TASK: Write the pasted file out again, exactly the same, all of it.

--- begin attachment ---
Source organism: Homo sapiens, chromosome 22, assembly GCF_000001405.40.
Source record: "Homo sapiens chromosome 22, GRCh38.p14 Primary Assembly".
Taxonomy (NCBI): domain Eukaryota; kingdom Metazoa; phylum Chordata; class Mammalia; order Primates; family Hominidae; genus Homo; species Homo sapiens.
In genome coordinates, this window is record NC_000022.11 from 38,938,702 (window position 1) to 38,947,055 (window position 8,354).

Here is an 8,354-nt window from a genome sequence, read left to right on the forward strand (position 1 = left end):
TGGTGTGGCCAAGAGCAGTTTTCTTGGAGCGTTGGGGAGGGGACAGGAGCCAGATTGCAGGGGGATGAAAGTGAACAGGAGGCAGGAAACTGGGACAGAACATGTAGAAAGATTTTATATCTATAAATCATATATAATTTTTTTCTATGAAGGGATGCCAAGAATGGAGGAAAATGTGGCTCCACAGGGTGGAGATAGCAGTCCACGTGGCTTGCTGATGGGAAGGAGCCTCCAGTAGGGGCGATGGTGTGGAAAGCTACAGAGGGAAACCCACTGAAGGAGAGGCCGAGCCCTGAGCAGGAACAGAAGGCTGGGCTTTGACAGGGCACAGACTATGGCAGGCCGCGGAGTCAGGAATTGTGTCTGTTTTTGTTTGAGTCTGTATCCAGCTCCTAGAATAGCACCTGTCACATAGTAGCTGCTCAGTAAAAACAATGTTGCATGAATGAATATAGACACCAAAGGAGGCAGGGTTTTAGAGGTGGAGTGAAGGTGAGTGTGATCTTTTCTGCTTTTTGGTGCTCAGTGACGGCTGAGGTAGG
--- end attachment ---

Source organism: Homo sapiens, chromosome 22, assembly GCF_000001405.40.
Source record: "Homo sapiens chromosome 22, GRCh38.p14 Primary Assembly".
Taxonomy (NCBI): domain Eukaryota; kingdom Metazoa; phylum Chordata; class Mammalia; order Primates; family Hominidae; genus Homo; species Homo sapiens.
In genome coordinates, this window is record NC_000022.11 from 38,938,702 (window position 1) to 38,947,055 (window position 8,354).

Here is an 8,354-nt window from a genome sequence, read left to right on the forward strand (position 1 = left end):
TGGTGTGGCCAAGAGCAGTTTTCTTGGAGCGTTGGGGAGGGGACAGGAGCCAGATTGCAGGGGGATGAAAGTGAACAGGAGGCAGGAAACTGGGACAGAACATGTAGAAAGATTTTATATCTATAAATCATATATAATTTTTTTCTATGAAGGGATGCCAAGAATGGAGGAAAATGTGGCTCCACAGGGTGGAGATAGCAGTCCACGTGGCTTGCTGATGGGAAGGAGCCTCCAGTAGGGGCGATGGTGTGGAAAGCTACAGAGGGAAACCCACTGAAGGAGAGGCCGAGCCCTGAGCAGGAACAGAAGGCTGGGCTTTGACAGGGCACAGACTATGGCAGGCCGCGGAGTCAGGAATTGTGTCTGTTTTTGTTTGAGTCTGTATCCAGCTCCTAGAATAGCACCTGTCACATAGTAGCTGCTCAGTAAAAACAATGTTGCATGAATGAATATAGACACCAAAGGAGGCAGGGTTTTAGAGGTGGAGTGAAGGTGAGTGTGATCTTTTCTGCTTTTTGGTGCTCAGTGACGGCTGAGGTAGG